Intracytoplasmic sperm injection, also known as ICSI, is a highly effective assisted fertilization technique that is micro-manipulative. It is used to tackle infertility due to the malefactor. It offers a high rate of success and lowers the complication risks and reduces the chances of damage to the egg. It is used for the enhancement of fertilization in IVF treatment, by the injection of a single sperm into the mature egg. The fertilized egg, after the injection of the sperm, is transferred to the uterus of a woman.
When is ICSI Performed?
ICSI is done when only a little or no sperm is ejaculated into the semen. The procedure is done to treat infertility in men and sperm that is viable is collected. The sperm from the testicles is considered as they are more likely to fertilize. Sometimes, couples do not experience desired outcomes by alternate IVF. In these cases, ICSI is the practical next step. ICSI technology is employed in around 50% of the IVF treatments in India. It is effective and precise.
Some couples wish to have a genetic screening done on the embryo so that generic diseases can be checked and monitored. When only a single sperm is used for every egg, the screening gets more regulated and reduces the risk of contamination by other sperm.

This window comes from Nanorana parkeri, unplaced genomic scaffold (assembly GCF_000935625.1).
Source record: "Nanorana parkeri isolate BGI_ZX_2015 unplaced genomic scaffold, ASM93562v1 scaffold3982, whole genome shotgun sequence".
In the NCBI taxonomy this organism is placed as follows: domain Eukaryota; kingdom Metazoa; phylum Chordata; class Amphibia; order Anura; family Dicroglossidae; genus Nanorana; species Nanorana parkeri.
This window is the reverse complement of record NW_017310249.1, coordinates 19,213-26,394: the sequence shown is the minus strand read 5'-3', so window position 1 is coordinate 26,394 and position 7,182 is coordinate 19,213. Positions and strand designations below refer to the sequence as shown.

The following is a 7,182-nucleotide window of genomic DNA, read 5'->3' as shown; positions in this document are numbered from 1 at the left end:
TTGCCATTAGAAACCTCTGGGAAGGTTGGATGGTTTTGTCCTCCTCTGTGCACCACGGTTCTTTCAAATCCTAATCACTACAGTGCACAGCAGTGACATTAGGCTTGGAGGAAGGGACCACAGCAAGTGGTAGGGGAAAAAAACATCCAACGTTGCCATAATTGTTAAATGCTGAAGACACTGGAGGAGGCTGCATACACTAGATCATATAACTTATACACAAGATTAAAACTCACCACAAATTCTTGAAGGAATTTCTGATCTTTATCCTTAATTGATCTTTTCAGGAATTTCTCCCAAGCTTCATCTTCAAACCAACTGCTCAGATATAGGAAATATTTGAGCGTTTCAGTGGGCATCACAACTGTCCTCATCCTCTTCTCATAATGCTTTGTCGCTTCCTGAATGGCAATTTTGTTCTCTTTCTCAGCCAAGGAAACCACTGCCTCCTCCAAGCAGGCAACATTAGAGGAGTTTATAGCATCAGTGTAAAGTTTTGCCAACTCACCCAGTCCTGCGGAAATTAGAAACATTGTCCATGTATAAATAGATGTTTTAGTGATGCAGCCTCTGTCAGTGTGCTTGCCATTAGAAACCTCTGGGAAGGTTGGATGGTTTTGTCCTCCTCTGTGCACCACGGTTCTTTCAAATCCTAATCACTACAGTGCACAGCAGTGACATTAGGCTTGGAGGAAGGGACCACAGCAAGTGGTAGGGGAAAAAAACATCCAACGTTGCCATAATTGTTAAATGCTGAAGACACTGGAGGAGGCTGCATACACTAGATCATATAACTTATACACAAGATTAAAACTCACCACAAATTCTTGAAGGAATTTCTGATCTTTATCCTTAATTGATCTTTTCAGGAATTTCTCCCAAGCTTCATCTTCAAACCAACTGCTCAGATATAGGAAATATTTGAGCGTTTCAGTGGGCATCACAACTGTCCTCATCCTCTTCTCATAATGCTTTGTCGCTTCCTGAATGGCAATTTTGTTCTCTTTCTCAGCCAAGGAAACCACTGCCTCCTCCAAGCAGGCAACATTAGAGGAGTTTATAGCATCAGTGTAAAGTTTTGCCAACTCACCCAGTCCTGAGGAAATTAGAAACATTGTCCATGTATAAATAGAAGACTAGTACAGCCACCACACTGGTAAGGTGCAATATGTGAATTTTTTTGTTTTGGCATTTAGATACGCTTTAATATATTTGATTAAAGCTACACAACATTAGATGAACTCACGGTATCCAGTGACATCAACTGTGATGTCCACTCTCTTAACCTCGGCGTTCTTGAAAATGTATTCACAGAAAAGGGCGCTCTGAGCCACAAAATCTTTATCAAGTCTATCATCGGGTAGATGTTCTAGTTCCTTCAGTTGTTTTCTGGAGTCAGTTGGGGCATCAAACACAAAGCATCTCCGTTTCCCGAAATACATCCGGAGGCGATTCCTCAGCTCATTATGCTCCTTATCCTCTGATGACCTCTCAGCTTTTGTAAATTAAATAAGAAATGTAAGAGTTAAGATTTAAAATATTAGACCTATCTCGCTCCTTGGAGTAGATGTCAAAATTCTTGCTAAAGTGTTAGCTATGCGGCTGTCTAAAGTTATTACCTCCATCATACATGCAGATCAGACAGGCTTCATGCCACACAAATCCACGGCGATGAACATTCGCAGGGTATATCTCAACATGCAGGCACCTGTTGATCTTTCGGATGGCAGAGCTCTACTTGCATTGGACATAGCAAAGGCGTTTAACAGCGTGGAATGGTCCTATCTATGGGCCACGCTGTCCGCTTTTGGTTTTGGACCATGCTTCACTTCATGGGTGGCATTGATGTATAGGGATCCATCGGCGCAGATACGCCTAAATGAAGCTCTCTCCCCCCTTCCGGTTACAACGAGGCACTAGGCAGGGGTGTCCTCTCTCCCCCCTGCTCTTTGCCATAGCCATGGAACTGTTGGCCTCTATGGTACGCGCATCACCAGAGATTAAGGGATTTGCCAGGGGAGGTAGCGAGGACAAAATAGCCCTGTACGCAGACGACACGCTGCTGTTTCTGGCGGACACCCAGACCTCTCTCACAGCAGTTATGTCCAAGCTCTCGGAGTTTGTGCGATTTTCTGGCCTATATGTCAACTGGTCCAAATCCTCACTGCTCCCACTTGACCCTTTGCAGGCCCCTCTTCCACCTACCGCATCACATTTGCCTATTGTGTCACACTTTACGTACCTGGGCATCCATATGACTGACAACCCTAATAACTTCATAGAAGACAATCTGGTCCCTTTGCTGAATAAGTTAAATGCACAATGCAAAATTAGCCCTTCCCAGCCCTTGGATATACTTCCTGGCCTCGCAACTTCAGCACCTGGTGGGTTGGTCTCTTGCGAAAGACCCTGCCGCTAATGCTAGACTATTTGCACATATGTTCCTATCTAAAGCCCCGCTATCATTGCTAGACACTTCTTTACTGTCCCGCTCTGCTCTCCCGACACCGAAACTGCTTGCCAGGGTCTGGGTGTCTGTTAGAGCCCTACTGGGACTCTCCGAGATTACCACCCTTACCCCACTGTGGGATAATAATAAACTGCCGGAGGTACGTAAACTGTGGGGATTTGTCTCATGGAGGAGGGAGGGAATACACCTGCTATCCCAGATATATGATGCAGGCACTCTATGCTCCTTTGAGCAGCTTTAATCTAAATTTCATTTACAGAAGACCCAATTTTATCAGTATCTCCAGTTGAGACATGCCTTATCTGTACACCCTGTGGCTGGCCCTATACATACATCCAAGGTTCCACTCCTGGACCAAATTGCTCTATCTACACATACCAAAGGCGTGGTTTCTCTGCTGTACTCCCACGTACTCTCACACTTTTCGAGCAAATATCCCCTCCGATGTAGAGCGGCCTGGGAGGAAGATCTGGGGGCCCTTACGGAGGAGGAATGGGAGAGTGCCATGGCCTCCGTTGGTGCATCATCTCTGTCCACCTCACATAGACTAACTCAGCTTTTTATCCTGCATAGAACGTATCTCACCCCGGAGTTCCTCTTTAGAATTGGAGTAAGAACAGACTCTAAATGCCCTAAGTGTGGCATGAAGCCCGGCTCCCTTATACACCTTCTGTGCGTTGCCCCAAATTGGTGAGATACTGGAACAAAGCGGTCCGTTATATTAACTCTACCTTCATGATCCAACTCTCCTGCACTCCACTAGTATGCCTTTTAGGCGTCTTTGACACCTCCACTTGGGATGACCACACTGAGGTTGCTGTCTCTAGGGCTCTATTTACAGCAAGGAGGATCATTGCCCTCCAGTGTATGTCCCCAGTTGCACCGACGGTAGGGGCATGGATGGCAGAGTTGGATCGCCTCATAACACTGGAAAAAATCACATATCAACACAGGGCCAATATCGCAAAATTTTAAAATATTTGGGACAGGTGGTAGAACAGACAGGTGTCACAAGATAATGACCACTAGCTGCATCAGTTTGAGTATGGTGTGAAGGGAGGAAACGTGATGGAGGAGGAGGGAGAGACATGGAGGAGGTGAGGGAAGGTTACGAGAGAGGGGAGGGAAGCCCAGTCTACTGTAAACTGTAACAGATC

How effective is ICSI?
ICSI can be highly effective when used with IVF. It improves the effectiveness of sperms in cases of male infertility. This technique has also been known to be successful when the male has few or little sperm or damaged sperm.
What are the Risks Involved with ICSI?
Almost all fertility treatment have some complications or the other. ICSI also includes the same risks that are associated with in-vitro fertilization. The biggest complications associated with ICSI are multiple pregnancies and ovarian hyperstimulation. Most of the male infertility issues are genetic; however, some of them could be due to environmental factors.
There could also potentially be higher chances of birth defects in infants and babies who are conceived through techniques like ICSI. The fertility specialist should discuss these issues and complications in great detail before proceeding with it. Sperm injection is also successful in the reversal of vasectomy. The success of ICSI is also dependent on pregnancy rates and the DNA fragmentation level that is measured by advanced maternal age, semen quality, and comet assay. Sperm DNA damage is also found to affect clinical pregnancies negatively, following ICSI.